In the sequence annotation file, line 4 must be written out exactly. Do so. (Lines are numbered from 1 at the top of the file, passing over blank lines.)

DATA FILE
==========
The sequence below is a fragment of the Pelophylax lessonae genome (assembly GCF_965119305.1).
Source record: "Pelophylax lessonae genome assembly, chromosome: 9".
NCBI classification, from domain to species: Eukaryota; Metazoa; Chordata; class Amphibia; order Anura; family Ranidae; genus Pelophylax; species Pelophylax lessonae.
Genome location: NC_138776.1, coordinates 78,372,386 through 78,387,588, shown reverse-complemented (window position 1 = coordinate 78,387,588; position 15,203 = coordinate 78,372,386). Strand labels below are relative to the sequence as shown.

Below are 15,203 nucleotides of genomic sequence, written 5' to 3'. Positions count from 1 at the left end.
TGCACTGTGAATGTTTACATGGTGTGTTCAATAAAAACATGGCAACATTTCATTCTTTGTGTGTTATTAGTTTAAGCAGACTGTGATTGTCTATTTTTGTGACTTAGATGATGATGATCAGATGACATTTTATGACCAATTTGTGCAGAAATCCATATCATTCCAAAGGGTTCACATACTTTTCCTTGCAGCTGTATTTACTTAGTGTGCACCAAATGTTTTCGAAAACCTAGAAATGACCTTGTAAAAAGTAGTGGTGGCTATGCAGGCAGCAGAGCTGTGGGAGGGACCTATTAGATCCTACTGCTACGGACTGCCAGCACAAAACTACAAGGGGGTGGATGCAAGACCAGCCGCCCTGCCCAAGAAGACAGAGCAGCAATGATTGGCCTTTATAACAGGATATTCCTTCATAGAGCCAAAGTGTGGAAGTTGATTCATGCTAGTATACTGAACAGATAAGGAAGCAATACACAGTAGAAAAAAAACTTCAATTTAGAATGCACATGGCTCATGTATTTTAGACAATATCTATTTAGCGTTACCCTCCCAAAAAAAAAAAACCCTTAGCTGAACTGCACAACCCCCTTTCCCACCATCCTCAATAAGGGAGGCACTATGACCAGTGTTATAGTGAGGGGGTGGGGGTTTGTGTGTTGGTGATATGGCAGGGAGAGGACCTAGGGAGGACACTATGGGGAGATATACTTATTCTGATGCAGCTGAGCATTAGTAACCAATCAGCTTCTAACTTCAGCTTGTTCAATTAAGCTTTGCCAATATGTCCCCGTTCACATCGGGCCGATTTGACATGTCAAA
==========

Genome location: NC_138776.1, coordinates 78,372,386 through 78,387,588, shown reverse-complemented (window position 1 = coordinate 78,387,588; position 15,203 = coordinate 78,372,386). Strand labels below are relative to the sequence as shown.